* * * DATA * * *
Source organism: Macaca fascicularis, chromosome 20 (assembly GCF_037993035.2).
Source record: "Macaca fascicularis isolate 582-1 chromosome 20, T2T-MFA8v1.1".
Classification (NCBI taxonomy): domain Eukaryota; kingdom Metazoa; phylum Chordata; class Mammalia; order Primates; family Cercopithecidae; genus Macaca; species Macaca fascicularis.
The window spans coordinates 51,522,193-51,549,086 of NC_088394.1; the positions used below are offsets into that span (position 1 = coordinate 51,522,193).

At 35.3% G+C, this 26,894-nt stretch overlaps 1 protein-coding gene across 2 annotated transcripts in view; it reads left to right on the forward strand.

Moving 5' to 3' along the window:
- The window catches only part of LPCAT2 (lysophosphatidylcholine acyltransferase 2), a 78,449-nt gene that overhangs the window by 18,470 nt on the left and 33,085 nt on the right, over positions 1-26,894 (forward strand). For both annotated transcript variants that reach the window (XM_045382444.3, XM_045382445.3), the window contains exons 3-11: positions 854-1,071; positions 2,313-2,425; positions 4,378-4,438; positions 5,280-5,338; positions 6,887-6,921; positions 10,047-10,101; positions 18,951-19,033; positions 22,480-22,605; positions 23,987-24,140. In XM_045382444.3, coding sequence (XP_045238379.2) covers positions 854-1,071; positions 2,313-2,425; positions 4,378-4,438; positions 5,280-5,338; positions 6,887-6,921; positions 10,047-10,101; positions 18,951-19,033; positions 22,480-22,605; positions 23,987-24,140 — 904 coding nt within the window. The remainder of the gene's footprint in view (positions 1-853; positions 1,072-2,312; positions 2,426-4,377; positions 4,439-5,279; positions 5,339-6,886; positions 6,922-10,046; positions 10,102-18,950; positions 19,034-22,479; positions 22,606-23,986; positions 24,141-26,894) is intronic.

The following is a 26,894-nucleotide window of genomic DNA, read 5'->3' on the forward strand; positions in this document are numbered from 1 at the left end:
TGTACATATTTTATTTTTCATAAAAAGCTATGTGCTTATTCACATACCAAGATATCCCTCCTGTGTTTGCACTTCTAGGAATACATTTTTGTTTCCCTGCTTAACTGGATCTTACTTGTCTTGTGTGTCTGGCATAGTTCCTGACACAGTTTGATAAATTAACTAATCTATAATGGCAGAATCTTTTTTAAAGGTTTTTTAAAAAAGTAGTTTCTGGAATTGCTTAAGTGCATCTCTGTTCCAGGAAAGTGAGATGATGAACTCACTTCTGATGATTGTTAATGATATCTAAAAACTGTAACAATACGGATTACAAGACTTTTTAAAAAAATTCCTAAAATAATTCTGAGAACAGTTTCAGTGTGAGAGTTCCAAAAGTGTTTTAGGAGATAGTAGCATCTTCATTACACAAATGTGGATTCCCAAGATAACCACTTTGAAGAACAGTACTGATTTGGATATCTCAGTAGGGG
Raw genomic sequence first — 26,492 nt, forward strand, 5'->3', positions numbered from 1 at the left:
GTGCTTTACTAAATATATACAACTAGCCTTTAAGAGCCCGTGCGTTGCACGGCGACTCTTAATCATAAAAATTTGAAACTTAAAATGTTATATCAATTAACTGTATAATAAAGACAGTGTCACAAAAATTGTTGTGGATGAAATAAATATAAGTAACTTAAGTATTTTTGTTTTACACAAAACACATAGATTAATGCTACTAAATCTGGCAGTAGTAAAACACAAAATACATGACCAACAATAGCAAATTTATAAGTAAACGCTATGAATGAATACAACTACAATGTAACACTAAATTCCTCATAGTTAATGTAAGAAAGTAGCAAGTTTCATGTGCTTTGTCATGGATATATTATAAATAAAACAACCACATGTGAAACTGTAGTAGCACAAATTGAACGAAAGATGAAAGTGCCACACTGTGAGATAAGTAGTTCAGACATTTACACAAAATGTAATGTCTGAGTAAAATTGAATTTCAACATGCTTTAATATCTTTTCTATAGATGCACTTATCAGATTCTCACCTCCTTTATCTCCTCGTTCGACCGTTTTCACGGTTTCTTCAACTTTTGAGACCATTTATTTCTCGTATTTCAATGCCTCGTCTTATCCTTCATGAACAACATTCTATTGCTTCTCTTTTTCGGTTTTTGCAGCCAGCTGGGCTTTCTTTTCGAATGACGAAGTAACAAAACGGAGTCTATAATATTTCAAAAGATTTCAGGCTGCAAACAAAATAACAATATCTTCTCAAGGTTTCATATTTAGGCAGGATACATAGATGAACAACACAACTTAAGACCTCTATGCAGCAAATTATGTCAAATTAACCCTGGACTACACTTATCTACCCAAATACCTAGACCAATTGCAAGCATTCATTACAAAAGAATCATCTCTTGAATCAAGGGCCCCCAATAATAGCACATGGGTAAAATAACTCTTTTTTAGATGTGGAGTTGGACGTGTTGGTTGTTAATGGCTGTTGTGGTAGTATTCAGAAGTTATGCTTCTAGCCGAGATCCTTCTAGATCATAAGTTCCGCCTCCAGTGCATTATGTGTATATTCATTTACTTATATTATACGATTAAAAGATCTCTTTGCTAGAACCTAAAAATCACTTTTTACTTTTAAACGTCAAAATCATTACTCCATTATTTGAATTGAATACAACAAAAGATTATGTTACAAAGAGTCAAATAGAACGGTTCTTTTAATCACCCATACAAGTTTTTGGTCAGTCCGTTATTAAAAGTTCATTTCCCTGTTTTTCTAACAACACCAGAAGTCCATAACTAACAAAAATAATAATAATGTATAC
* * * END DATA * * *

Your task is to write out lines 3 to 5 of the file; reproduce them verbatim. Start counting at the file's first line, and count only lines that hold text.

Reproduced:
Classification (NCBI taxonomy): domain Eukaryota; kingdom Metazoa; phylum Chordata; class Mammalia; order Primates; family Cercopithecidae; genus Macaca; species Macaca fascicularis.
The window spans coordinates 51,522,193-51,549,086 of NC_088394.1; the positions used below are offsets into that span (position 1 = coordinate 51,522,193).

At 35.3% G+C, this 26,894-nt stretch overlaps 1 protein-coding gene across 2 annotated transcripts in view; it reads left to right on the forward strand.